BR: I was in Japan for just under a year. 

PTB: Why didn’t you want to release the albums you had made there? Is it more a question of finding an appropriate label or a proper timeframe/mindset? 

BR: I think it’s a good idea to be selective with what you release. This way, you can blow people’s minds by putting out something you did 20 years ago, and it still sounds mind-bending; like wine, but without the sulphates and diabetes after-effects.

PTB: So, there is still a chance that some of those recordings will be released?

BR: These are the kinds of things that might happen when I’m very old and looking to remind everyone that I’m still alive. You know, one of those „Celebrating 50 Years of Bogdan Raczynski” compilations.

PTB: Nowadays we operate in a state of constant newness, this ungraspable flow of new music. At the same time, we have the awareness and availability of old(er) music and we constantly rewrite music history (by reissuing labels for instance). What do you think about that phenomenon and what does it mean for you both as an artist and listener?

BR: I cover this exact topic in great detail in a book I’m writing, but I’ll lay it out briefly here. The perspective you describe is a part of the old paradigm. Its structure is a pyramid, a little different from a pyramid scheme where only the top members earn the lion’s share of the earnings. It’s a layout based on the gatekeeping, control, and greed of a very small number of people, generally white. The new paradigm has few rules. Anyone can be a gatekeeper, or rather, anyone can make the rules. The layout is flat. You yourself can start a scene of 2 people in your town where you all share something creative. Or perhaps an online chat group. Funding is up to you, and just as importantly, your measure of „success.” The other important thing to note here is that it is impossible to know about every artist or piece of art in the world. Just enjoy what you want or what you can or whatever you deem to be a relevant measure. This may seem idealistic, and my book covers the important topic of how this new way of looking at creativity can be achieved in terms of financial subsistence.

PTB: You founded which is “an inclusive and diverse safe space for makers of interesting sounds, livecode, noise, software, visuals, and more” – how did it come about? Are you satisfied, or maybe also surprised with how it’s going on?


BR: There are people who yearn for human interaction. They seek out others, mill around comfortably from group to group, introduce themselves, navigate conversations with ease, and establish relationships and rapport with abundant skill.

On the other side of the scale, there are people like me; at the sight of a potential human interaction the palms get sweaty, the stomach begins to churn with a mix of anxiety and acid, and a low-grade fight or flight response activates.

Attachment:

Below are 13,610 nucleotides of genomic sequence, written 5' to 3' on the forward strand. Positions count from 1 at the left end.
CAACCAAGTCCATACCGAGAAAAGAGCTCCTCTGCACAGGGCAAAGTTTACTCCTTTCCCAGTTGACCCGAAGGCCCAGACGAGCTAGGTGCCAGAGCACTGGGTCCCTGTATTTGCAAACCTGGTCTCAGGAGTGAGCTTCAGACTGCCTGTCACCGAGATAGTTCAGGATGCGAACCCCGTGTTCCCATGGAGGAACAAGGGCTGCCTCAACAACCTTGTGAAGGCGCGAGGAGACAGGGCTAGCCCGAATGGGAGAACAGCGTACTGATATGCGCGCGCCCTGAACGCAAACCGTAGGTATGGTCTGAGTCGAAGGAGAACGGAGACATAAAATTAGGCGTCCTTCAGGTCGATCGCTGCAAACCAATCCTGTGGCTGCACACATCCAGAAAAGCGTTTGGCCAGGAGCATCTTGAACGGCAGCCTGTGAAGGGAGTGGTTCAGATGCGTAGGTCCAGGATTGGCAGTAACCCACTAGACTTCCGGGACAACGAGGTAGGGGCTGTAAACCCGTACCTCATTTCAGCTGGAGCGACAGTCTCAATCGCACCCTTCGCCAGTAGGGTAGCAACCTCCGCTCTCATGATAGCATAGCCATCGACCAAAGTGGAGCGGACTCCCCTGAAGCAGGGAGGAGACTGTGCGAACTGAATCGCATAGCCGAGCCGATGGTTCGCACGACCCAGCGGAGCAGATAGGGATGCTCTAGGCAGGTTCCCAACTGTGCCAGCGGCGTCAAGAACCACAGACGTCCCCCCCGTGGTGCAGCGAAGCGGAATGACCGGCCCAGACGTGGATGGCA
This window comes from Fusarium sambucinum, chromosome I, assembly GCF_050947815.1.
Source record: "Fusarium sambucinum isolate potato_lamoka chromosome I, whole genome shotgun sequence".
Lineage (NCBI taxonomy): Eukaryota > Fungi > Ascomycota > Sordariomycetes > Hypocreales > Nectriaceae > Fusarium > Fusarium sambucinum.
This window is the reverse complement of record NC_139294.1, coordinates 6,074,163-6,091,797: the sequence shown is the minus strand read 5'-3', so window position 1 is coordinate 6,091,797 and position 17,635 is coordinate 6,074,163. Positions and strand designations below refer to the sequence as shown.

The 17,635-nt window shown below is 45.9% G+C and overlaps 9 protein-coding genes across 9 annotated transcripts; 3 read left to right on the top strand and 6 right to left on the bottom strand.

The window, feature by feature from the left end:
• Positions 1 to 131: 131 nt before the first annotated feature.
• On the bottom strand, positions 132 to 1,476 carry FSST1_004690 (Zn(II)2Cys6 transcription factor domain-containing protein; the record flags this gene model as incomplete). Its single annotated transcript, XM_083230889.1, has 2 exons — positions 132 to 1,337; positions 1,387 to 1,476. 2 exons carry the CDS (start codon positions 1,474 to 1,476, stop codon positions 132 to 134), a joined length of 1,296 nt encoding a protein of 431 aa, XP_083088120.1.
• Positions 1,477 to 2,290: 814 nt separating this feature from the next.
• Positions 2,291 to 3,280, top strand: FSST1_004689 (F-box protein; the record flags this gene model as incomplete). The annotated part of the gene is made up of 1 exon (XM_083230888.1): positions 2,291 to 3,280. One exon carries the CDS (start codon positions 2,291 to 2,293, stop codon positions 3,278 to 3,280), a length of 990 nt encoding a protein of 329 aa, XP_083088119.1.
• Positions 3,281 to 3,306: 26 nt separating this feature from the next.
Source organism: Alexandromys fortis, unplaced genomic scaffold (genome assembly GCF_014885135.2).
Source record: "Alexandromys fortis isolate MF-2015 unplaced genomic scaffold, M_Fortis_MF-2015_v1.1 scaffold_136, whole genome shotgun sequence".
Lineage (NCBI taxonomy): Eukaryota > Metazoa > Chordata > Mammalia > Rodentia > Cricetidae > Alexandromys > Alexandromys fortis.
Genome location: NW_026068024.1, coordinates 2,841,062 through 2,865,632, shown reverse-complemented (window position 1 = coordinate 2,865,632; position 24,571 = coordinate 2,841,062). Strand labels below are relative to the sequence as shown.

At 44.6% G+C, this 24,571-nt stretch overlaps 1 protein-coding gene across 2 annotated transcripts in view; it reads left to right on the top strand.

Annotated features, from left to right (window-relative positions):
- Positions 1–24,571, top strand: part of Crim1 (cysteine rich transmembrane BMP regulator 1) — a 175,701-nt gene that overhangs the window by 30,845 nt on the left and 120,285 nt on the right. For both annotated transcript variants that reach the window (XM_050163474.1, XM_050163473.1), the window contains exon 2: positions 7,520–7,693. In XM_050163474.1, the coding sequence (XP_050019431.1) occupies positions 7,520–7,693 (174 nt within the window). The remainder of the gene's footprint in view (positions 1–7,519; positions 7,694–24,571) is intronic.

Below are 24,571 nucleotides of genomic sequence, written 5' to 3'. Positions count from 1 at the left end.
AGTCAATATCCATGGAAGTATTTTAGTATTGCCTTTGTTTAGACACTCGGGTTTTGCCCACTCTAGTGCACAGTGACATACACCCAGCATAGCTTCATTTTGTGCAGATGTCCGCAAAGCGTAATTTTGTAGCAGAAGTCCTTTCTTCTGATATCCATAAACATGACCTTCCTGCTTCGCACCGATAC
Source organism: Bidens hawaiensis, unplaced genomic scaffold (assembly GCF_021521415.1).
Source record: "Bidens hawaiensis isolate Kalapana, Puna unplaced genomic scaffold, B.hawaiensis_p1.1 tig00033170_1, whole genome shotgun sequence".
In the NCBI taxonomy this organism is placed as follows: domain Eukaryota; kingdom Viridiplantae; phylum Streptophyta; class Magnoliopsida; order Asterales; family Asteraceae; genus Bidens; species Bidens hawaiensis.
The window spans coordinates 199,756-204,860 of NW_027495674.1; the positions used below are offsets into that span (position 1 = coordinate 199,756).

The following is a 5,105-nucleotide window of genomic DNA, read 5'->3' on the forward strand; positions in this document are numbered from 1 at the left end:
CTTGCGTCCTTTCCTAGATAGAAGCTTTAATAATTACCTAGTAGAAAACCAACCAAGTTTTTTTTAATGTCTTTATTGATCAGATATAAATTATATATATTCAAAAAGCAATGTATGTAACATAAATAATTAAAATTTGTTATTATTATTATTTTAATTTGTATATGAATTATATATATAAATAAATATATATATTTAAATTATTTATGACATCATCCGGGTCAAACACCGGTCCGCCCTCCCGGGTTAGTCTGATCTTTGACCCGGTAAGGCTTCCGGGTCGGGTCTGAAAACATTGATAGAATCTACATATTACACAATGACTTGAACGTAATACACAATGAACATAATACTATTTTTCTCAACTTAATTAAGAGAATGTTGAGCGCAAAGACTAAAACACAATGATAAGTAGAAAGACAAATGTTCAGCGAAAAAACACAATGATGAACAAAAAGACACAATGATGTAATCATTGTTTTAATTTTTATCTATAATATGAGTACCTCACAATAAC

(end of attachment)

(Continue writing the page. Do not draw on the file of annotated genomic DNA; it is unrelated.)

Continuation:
This latter cohort goes to the greatest of lengths, even to the point of absurdity, literally falling over themselves in an attempt to escape having to talk to someone else. For us, online is absolute solace. It isn’t just a place where those animal fears don’t come out, it’s also a place where we thrive. Our true spirit comes out. We’re able to develop relationships, laugh and think clearly and thoughtfully, and still have the capacity and energy to consider others and not hate ourselves when the conversation is done. is my effort to provide a home not just for introverts and recluses like myself, it is not just for weirdos and geeks and queers, nor is it just for those who make sounds that don’t fit into any known sphere; it is for all of us, normies too. It is also my attempt to swing the balance, however micro, against moronic assholes like Musk, who tear down and destroy. My efforts and our community don’t need to be measured by analytics, and that is why there are none. It’s futile to compare our size to other communities because I am not competing.

PTB: I am not sure if such a term could (should?) be applied here, but what do you think are the biggest achievements of this community so far?

BR:’s biggest achievement is ironically that it has none. Our target is not capitalism but the other „c-word” – community. I was born in a time before the Internet, and I saw it rise slowly from the mud. Those who gave it life and home were creatives and weirdos, not bankers and investors. Naively or foolishly, I cling to the belief that sites can be communities that are sincere homes for others first. I believe that the best way to achieve this is not through analytics, encouraging viral posts, monetization, or other sly methods that mainly enrich a select few. Achievement, in the context of, means sharing your creative work safely and having others consume it. Whether there’s feedback, collaboration, or the birth of new scenes and styles is a foregone conclusion.